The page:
Search for the Mystic – A Reversal of the Time/Space Continuum (1.3)

Welcome back.

What would change if…

There was a form of the Christ following movement that was a lay movement built not on a geographical proximity nor on shared physical space, but on cyber-proximity and shared cyber-space?

What do you think?

Scroll past the story below and make your comments.

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In search of the mystic (1.3)

Her hands were perfect. Every finger seemed exactly the right length and there seemed no discernible change in the smoothness of the skin from her fingers through her thin wrists and into her arms. Beauty, however, is not just about hands. It also includes the kind of technology one sports. She had a Mac, a sleek and silvery temptress indeed. Excellent, I thought. Signs of a wireless connection.

“Getting a signal?” I asked.

She nodded her head once and dropped her eyes.

For an amazing city, Barcelona is poor when it comes to easy-to-find wireless access. This Starbucks was one of the few places –in fact, the only place – that I had found where one could connect with the rest of the world. I had originally scheduled to travel to this wireless Hot Spot the next day but I just couldn’t wait. I needed to upload photos and post to my blog.

Barcelona is also lacking in kingdom links and threads. This beautiful city, while rich in church buildings, is poor in communities of faith of the kind that seek to make the world a better place. Those conditions always make me feel right about being there.

Have you ever felt angst in the center of your being?

Sometimes I just feel like I must be more and do more because humanity down to the last man, woman and child is locked in an epic battle. It’s not that I “have to.” It’s not that I “want to.” I simply must. Usually, I take a sip of wine or take a couple of aspirin and lay down until the feeling goes away. But it never fully leaves me. It just waits until the right moment to strike again.

Who will reach this young woman with the perfect hands? I thought. Who will reach the world my daughters and sons will live in?

Every time I travel someplace new that seems to be in primal need of the news that Jesus crushed death, this angst lessens. I know that seems backward. Don’t get me wrong. For six years I served in key leadership roles at one of the great churches in the world. A church with amazing leaders, an amazing congregation, and an amazing vision, still the angst was there.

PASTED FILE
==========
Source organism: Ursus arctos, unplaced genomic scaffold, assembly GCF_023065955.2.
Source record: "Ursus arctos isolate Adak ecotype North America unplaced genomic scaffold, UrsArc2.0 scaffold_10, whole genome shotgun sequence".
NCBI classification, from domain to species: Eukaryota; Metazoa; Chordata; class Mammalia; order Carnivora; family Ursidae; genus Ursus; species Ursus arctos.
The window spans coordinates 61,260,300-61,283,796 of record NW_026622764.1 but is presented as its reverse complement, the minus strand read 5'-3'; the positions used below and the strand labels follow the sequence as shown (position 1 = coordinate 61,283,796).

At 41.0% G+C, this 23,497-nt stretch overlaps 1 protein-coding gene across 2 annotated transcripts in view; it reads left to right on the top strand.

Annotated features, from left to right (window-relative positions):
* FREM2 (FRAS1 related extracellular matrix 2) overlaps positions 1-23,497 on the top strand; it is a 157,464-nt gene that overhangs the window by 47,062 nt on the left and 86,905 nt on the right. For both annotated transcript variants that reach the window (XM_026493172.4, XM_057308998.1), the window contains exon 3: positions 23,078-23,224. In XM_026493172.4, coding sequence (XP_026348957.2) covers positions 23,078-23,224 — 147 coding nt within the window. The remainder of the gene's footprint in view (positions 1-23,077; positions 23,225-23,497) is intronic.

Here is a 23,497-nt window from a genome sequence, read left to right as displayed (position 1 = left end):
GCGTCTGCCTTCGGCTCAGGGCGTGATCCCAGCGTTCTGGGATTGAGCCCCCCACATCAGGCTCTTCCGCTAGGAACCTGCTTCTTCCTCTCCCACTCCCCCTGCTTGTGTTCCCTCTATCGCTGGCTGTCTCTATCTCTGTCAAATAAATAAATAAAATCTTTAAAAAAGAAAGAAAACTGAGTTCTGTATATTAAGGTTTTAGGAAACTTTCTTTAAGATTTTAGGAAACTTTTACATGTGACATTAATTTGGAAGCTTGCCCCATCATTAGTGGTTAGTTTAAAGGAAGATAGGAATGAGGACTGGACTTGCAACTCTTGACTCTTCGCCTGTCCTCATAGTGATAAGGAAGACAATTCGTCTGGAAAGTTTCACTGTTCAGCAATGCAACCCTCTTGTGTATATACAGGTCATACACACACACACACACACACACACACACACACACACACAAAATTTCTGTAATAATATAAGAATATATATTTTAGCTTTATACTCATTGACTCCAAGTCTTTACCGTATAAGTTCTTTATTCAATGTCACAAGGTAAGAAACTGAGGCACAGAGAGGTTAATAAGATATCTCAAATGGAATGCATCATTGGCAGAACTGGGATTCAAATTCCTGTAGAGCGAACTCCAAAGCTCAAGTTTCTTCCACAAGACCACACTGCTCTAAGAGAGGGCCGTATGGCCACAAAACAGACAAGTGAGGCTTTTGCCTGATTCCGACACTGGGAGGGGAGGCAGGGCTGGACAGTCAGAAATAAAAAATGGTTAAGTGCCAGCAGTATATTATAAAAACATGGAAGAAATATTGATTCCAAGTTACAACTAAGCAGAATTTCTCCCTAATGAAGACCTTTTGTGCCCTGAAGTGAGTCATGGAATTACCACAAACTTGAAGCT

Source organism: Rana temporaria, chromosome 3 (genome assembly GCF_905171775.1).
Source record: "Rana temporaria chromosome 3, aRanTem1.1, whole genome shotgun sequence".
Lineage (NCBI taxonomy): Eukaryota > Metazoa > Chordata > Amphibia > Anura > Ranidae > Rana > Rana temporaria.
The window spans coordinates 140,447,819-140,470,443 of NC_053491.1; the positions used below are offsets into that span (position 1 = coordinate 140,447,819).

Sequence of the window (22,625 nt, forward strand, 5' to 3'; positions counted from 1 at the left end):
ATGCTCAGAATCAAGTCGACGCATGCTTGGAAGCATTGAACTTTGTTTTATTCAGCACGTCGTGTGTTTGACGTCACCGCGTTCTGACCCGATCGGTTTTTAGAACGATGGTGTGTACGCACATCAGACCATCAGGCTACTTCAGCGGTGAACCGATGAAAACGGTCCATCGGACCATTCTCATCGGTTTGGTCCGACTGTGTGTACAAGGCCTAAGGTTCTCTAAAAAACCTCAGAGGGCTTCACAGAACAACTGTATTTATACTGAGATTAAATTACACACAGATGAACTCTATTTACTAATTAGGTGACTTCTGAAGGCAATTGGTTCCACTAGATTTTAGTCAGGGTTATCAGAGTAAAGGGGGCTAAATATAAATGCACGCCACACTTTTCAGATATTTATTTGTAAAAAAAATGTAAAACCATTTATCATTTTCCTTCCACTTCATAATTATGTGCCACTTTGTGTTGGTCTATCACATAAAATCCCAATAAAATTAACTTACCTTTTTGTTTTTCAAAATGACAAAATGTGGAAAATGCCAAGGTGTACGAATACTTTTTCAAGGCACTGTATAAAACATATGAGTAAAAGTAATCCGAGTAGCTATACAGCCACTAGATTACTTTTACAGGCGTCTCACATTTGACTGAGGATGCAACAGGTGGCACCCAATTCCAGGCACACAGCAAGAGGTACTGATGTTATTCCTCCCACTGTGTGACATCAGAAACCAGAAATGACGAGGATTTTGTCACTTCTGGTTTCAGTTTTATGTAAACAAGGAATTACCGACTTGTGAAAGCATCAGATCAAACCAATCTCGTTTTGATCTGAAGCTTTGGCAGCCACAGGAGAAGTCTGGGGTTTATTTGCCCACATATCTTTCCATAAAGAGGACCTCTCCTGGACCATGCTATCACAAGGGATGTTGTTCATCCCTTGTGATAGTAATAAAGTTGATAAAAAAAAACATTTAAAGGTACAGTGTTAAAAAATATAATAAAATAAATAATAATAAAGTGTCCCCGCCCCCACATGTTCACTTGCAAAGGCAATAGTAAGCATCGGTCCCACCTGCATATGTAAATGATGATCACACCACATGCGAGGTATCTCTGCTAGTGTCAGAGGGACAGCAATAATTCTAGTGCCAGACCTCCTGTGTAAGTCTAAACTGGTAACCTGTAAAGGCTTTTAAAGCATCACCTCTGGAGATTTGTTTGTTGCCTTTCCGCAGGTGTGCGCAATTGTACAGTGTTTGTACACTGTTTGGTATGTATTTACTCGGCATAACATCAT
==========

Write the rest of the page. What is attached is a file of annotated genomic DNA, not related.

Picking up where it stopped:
Not boredom. But violence.
Not an existential absence of meaning and purpose. Urgency.
Throbbing silently.
Calling me.
Not to something better just something other.

I made a peace with this primal longing long ago when I realized it would always be with me.

I pulled out my power source, the correct power adapter and plugged into the power outlet. I set up my Sony USB cradle, docked my DSC-TI digital camera and then connected it all to my PowerBook G4.

With all my gear out and in the open, I knew I would not be able to leave even to go to the bathroom without putting everything away and taking it with me. “Professional bag thieves,” the sign to my left warned in both english and spanish, “operate in this area.” I was stuck there until I was ready to pack it all up.

I hadn’t noticed, while I set up my gear, that the young woman had closed her laptop and slid it into it’s sleeve. I opened my webmail, and as I simultaneously launched iPhoto in order to begin importing my pics, she stood.

“Because the entire universe depends on it,” she said.

I looked up.

“You’re not supposed to be here today,” she said. She slipped a textured piece of paper on the keys of my laptop and spun quickly on her heels. She looked back and pointed at my Mac. “Anywhere there is wireless and an open laptop, there may be a manifestation of the Mystic Nation.”

I almost knocked my table over getting up and as I began to go after her I again saw the sign.

“Please keep a close eye on your personal belongings at all times.“

I looked back at my gear and then back to the street. As she she stepped out she met a young woman with excellently curled brown hair. They spoke a second, looked back for a moment then turned and disappeared into the crowd.

I’d already suspected for some time that The Mystic were more than just the urban legend I had at first suspected, and this wasn’t the first time this kind of thing had happened to me since I launched my blog, “into the mystic,” but it was the closest encounter yet. And again, it was almost as if they knew where I would be.

I sat and picked up the piece of paper the young woman had left behind. It was a page torn out of a journal. A hand written and dated entry.

“Warriors needed in a quest to save the universe one planet at a time starting with Earth. Safe return doubtful.”

into the mystic…

Alex McManus

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44 thoughts on “Search for the Mystic – A Reversal of the Time/Space Continuum (1.3)

  1. I think there is huge potential for this. I think it is something that is starting to happen but really must happen. It’s a whole different dynamic of “church” but there are millions of people who’s primary place of connecting with the world is now in cyber-space. Can we afford to ignore that?

    (Thought you might also be interested in article on a virtual church venture supported by the Methodist Church in the UK. Not sure if its still up and running though.)

  2. Wow.

    Alex, I’m seeing the threads developing all over. We’re surfing and weaving and finding ourselves in conversations we would never do “in the flesh”, and I’m slowly starting to ask the real questions that bring honest and sometimes unresolved answers.

    When I first met you, I was doubtful that your vision for this electronic community could survive. I doubted that it would have longevity, but there are those who must, and in their passion for connecting, they will.